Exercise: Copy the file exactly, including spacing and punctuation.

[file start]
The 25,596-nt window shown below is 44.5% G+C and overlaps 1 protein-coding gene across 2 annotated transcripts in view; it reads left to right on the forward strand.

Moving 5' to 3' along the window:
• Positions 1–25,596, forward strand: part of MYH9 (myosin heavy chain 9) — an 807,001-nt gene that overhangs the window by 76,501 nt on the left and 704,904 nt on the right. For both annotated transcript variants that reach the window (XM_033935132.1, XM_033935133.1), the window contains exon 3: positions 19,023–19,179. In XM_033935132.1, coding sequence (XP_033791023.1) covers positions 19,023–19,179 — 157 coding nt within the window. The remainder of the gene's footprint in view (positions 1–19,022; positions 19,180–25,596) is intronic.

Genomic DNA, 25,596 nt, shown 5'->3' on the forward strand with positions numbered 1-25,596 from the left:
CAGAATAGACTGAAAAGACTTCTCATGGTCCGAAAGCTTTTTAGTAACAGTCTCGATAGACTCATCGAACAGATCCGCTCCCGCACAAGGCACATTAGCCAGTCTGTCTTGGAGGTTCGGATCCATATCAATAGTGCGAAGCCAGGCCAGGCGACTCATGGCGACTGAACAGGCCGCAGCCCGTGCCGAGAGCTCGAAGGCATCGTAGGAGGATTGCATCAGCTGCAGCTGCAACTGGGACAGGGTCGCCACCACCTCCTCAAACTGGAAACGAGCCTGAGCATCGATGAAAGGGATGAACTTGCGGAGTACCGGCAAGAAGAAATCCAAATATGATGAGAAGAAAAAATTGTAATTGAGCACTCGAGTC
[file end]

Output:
The 25,596-nt window shown below is 44.5% G+C and overlaps 1 protein-coding gene across 2 annotated transcripts in view; it reads left to right on the forward strand.

Moving 5' to 3' along the window:
• Positions 1–25,596, forward strand: part of MYH9 (myosin heavy chain 9) — an 807,001-nt gene that overhangs the window by 76,501 nt on the left and 704,904 nt on the right. For both annotated transcript variants that reach the window (XM_033935132.1, XM_033935133.1), the window contains exon 3: positions 19,023–19,179. In XM_033935132.1, coding sequence (XP_033791023.1) covers positions 19,023–19,179 — 157 coding nt within the window. The remainder of the gene's footprint in view (positions 1–19,022; positions 19,180–25,596) is intronic.

Genomic DNA, 25,596 nt, shown 5'->3' on the forward strand with positions numbered 1-25,596 from the left:
CAGAATAGACTGAAAAGACTTCTCATGGTCCGAAAGCTTTTTAGTAACAGTCTCGATAGACTCATCGAACAGATCCGCTCCCGCACAAGGCACATTAGCCAGTCTGTCTTGGAGGTTCGGATCCATATCAATAGTGCGAAGCCAGGCCAGGCGACTCATGGCGACTGAACAGGCCGCAGCCCGTGCCGAGAGCTCGAAGGCATCGTAGGAGGATTGCATCAGCTGCAGCTGCAACTGGGACAGGGTCGCCACCACCTCCTCAAACTGGAAACGAGCCTGAGCATCGATGAAAGGGATGAACTTGCGGAGTACCGGCAAGAAGAAATCCAAATATGATGAGAAGAAAAAATTGTAATTGAGCACTCGAGTC